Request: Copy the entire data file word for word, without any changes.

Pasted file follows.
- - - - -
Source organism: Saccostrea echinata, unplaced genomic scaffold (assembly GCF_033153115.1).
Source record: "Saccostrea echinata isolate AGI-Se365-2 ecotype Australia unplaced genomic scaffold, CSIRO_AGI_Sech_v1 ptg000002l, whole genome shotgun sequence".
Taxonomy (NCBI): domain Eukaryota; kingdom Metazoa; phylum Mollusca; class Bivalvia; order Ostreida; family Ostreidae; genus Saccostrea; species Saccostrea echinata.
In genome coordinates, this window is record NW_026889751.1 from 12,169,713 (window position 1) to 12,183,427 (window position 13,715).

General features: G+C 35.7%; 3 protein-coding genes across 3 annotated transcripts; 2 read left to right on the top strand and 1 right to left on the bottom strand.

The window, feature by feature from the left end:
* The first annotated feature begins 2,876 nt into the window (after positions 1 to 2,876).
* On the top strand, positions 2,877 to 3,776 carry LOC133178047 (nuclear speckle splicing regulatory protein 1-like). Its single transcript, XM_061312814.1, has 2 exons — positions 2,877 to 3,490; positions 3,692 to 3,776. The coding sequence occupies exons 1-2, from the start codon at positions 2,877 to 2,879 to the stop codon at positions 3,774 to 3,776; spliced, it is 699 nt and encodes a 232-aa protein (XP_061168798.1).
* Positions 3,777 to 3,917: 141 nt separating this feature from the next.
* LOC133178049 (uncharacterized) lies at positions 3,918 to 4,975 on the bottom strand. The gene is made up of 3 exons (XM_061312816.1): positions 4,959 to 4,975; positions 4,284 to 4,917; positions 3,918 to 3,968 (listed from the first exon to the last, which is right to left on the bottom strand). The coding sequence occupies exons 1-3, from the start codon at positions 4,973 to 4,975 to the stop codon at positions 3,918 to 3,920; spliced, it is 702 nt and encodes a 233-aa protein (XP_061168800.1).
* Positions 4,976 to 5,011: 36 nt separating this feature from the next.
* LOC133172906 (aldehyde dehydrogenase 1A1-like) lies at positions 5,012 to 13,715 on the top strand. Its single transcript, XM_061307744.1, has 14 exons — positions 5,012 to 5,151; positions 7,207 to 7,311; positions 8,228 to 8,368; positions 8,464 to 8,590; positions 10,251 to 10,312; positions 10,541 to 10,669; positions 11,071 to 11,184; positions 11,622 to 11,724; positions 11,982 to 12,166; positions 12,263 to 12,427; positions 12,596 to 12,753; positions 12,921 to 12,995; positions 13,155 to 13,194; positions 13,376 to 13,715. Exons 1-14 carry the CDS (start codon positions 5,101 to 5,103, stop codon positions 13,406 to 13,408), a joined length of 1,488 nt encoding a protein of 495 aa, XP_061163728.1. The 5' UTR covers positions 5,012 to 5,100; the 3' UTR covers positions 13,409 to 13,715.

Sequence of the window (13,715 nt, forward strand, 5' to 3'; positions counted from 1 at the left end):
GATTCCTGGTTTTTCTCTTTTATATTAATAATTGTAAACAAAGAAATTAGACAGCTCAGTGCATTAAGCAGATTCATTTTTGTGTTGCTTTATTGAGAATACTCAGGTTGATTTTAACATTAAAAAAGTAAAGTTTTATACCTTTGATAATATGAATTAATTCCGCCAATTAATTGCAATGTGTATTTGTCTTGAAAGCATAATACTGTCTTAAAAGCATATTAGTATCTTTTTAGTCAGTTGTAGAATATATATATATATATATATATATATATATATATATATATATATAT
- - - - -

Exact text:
Source organism: Saccostrea echinata, unplaced genomic scaffold (assembly GCF_033153115.1).
Source record: "Saccostrea echinata isolate AGI-Se365-2 ecotype Australia unplaced genomic scaffold, CSIRO_AGI_Sech_v1 ptg000002l, whole genome shotgun sequence".
Taxonomy (NCBI): domain Eukaryota; kingdom Metazoa; phylum Mollusca; class Bivalvia; order Ostreida; family Ostreidae; genus Saccostrea; species Saccostrea echinata.
In genome coordinates, this window is record NW_026889751.1 from 12,169,713 (window position 1) to 12,183,427 (window position 13,715).

General features: G+C 35.7%; 3 protein-coding genes across 3 annotated transcripts; 2 read left to right on the top strand and 1 right to left on the bottom strand.

The window, feature by feature from the left end:
* The first annotated feature begins 2,876 nt into the window (after positions 1 to 2,876).
* On the top strand, positions 2,877 to 3,776 carry LOC133178047 (nuclear speckle splicing regulatory protein 1-like). Its single transcript, XM_061312814.1, has 2 exons — positions 2,877 to 3,490; positions 3,692 to 3,776. The coding sequence occupies exons 1-2, from the start codon at positions 2,877 to 2,879 to the stop codon at positions 3,774 to 3,776; spliced, it is 699 nt and encodes a 232-aa protein (XP_061168798.1).
* Positions 3,777 to 3,917: 141 nt separating this feature from the next.
* LOC133178049 (uncharacterized) lies at positions 3,918 to 4,975 on the bottom strand. The gene is made up of 3 exons (XM_061312816.1): positions 4,959 to 4,975; positions 4,284 to 4,917; positions 3,918 to 3,968 (listed from the first exon to the last, which is right to left on the bottom strand). The coding sequence occupies exons 1-3, from the start codon at positions 4,973 to 4,975 to the stop codon at positions 3,918 to 3,920; spliced, it is 702 nt and encodes a 233-aa protein (XP_061168800.1).
* Positions 4,976 to 5,011: 36 nt separating this feature from the next.
* LOC133172906 (aldehyde dehydrogenase 1A1-like) lies at positions 5,012 to 13,715 on the top strand. Its single transcript, XM_061307744.1, has 14 exons — positions 5,012 to 5,151; positions 7,207 to 7,311; positions 8,228 to 8,368; positions 8,464 to 8,590; positions 10,251 to 10,312; positions 10,541 to 10,669; positions 11,071 to 11,184; positions 11,622 to 11,724; positions 11,982 to 12,166; positions 12,263 to 12,427; positions 12,596 to 12,753; positions 12,921 to 12,995; positions 13,155 to 13,194; positions 13,376 to 13,715. Exons 1-14 carry the CDS (start codon positions 5,101 to 5,103, stop codon positions 13,406 to 13,408), a joined length of 1,488 nt encoding a protein of 495 aa, XP_061163728.1. The 5' UTR covers positions 5,012 to 5,100; the 3' UTR covers positions 13,409 to 13,715.

Sequence of the window (13,715 nt, forward strand, 5' to 3'; positions counted from 1 at the left end):
GATTCCTGGTTTTTCTCTTTTATATTAATAATTGTAAACAAAGAAATTAGACAGCTCAGTGCATTAAGCAGATTCATTTTTGTGTTGCTTTATTGAGAATACTCAGGTTGATTTTAACATTAAAAAAGTAAAGTTTTATACCTTTGATAATATGAATTAATTCCGCCAATTAATTGCAATGTGTATTTGTCTTGAAAGCATAATACTGTCTTAAAAGCATATTAGTATCTTTTTAGTCAGTTGTAGAATATATATATATATATATATATATATATATATATATATATATATAT